|Church of the Seven Rules of Jehovah|
The Church of the Seven Rules of Jehovah sits on a little hill beside the Homewood Road. at Okautete, Homewood.
It was built by Te Hahi o te Ruri Tuawhitu o Ihowa, the Church of the Seven Rules of Jehovah, a Māori Christian sect which was active in the Wairarapa between 1900 and 1930.
Opening of the church circa 1900
There are a number of flags flying in the foreground, including one that appears to be the Potangaroa flag.
|Haimona Patete PAColl-5549-3|
The church was founded by Haimona Patete of Ngata Kuia and Ngata Koata. In the 1890s he had a vision and founded the church to minister to the needs of Maori and unite all tribes in one flock. The Church had strong links with the Church of England, and many of the services were similar, except for the Holy Communion, as they could not reconcile eating the body and blood with their idea of a divine figure.
Taiawhio Te Tau, a prominent Māori within the Wairarapa, was also very involved with setting up the church and was its first Bishop. The Dictionary of New Zealand Biography, Volume III, notes:
In 1901 Taiawhio became interested in Te Hahi o te Ruri Tuawhitu o Ihowa (also called the Church of the Seven Rules of Jehovah), which originally developed in Marlborough. Within a short period he became heavily involved in its activities as it took root within Wairarapa Maori society. As one of the proprietors of the Maori newspaper Matuhi, Taiawhio appears to have played a major role in the development of the church’s theological tenets and in promoting its cause. He bought a printing press for the paper, and installed his wife as editor. The paper was published regularly between 1903 and 1906.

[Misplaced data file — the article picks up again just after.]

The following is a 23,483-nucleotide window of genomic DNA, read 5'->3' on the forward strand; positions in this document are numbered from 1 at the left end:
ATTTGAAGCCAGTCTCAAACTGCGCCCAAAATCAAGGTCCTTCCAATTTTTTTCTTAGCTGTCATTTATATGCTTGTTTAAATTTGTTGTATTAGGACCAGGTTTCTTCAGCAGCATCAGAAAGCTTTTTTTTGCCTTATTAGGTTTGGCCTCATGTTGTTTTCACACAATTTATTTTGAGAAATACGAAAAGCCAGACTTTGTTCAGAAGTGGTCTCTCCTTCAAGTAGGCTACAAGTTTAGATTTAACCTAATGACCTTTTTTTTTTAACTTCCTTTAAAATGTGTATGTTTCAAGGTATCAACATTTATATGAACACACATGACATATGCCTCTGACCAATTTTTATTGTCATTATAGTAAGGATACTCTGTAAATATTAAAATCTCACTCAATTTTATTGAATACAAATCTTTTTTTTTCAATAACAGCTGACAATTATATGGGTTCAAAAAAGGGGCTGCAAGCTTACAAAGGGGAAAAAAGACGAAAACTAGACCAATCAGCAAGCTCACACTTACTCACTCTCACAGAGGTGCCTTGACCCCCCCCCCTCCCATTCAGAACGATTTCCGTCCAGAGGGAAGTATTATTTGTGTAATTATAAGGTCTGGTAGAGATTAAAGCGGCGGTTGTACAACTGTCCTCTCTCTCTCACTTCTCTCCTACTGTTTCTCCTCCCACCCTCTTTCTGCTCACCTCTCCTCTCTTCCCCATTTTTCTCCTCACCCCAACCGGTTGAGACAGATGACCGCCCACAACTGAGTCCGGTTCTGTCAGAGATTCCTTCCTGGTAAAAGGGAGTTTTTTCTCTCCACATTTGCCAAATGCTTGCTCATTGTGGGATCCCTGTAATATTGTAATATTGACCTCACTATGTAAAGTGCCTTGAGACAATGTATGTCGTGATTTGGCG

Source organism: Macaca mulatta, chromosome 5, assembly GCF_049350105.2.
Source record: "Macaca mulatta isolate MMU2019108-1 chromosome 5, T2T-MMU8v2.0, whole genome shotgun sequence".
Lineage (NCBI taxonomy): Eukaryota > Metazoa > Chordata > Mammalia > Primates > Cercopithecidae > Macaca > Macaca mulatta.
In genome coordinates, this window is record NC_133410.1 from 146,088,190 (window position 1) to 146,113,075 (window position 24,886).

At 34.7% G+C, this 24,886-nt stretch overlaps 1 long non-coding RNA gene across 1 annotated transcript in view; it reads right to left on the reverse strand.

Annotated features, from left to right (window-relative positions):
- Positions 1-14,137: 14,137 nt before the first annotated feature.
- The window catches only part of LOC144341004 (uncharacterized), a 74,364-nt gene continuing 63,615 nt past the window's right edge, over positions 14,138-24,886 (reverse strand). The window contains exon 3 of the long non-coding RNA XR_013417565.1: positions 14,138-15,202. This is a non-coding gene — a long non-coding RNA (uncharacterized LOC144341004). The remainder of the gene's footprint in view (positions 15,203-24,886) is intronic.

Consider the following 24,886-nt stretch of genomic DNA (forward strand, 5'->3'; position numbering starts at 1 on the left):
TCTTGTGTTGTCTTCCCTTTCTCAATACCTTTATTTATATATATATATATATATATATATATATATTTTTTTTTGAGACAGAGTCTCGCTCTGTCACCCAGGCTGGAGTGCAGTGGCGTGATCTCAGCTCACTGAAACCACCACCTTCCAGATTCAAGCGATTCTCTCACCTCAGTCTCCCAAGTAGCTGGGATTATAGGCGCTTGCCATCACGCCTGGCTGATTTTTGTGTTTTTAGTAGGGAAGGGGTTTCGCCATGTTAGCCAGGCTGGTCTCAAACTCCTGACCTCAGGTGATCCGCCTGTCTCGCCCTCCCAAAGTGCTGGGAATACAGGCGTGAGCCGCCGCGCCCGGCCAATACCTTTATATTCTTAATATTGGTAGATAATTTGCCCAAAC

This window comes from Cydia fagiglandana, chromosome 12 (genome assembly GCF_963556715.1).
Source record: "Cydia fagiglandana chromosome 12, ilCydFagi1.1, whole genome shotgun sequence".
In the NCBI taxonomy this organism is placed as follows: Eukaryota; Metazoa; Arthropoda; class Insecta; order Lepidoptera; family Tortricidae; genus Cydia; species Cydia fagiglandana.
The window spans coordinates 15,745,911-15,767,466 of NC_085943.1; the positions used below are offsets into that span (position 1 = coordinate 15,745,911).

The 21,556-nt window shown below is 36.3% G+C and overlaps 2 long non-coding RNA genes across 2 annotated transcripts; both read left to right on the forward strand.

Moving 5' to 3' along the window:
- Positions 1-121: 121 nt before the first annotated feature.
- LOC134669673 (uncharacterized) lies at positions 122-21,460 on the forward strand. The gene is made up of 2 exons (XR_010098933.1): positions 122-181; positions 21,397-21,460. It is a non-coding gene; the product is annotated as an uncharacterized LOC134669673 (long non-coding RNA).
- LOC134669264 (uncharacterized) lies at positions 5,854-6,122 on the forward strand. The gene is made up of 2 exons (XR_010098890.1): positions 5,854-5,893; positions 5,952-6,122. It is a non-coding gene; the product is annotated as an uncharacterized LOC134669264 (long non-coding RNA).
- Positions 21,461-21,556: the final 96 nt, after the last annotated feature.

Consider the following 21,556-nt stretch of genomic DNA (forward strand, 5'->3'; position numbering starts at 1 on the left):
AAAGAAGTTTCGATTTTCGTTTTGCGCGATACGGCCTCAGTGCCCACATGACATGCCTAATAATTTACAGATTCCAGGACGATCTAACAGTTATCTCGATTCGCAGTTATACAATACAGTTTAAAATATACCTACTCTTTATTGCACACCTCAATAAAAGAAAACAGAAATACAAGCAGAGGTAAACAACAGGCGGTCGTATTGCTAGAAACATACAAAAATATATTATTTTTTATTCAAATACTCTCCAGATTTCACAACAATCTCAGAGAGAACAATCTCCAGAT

The church’s teachings were based on the multitude of uses of the number seven in the Bible, and on a belief in the Kingdom of God being brought about in a series of stages. Its dogma included the divine descent – in seven stages – of the English and Maori Kings. Later, a descent line of Maori prophetic authority was added. This carried a Wairarapa bias and featured Paora Te Potangaroa and H. P. Tunuiarangi, Taiawhio’s half-brother. Taiawhio was a keen student of the prophecies of Te Potangaroa, and he subsequently linked the church’s origin and development to him.
In 1910 Taiawhio was elected to the office of district bishop within the Church of the Seven Rules of Jehovah. Later that year he was created the principal bishop of the whole church, retaining this position until 1925. He regularly led the church in large gatherings to celebrate Christmas and other important events, such as the coronation of King George V in 1911 and the opening of Nukutaimemeha meeting house in 1918. Taiawhio also helped to co-ordinate a large meeting at Te Ore Ore, near Masterton, to analyse Paora Te Potangaroa’s prophecies. In 1921 he arranged the erection of a memorial in Masterton Park (Queen Elizabeth Park) to celebrate the 40th anniversary of Te Potangaroa’s utterance of his main prophecies.
The church had seven guiding principles: Life, Goodness, Love, Knowledge, Strength, Truth and Authority, together with sayings for each day of the week.
Monday: If the feet sin look to Life
Tuesday: If the hands sin look to Goodness
Wednesday: If the mouth sins look to Love
Thursday: If the eyes sin look to Knowledge
Friday: If the ears sin look to Strength
Saturday: If the heart sins look to Truth
Sunday: If the body sins look to Authority
The church reached its zenith in 1915, but declined in the 1920s, with the death of Haimona Patete and the rise of the Ratana Church, with many transferring to the Ratana Church in the 1920s. The 1945 census recorded only 15 adherents, and the 1966 census, only one.
A 1984 photo of the church by Ewen Belliss 05-39/P-C-6-1
|A 1999 photo of the church 99-172|
The name 'maunga' is the Māori word for mountain or peak. 'Moria' appears to be a reference to the mount in the land of Moria where Isaac sacrifices his son (Genesis 22).
Sources: Gareth Winter, Wairarapa Archive
Te Ara Hou: the new society, John Mitchell and Hilary Mitchell, 1997
Alexander Turnbull Library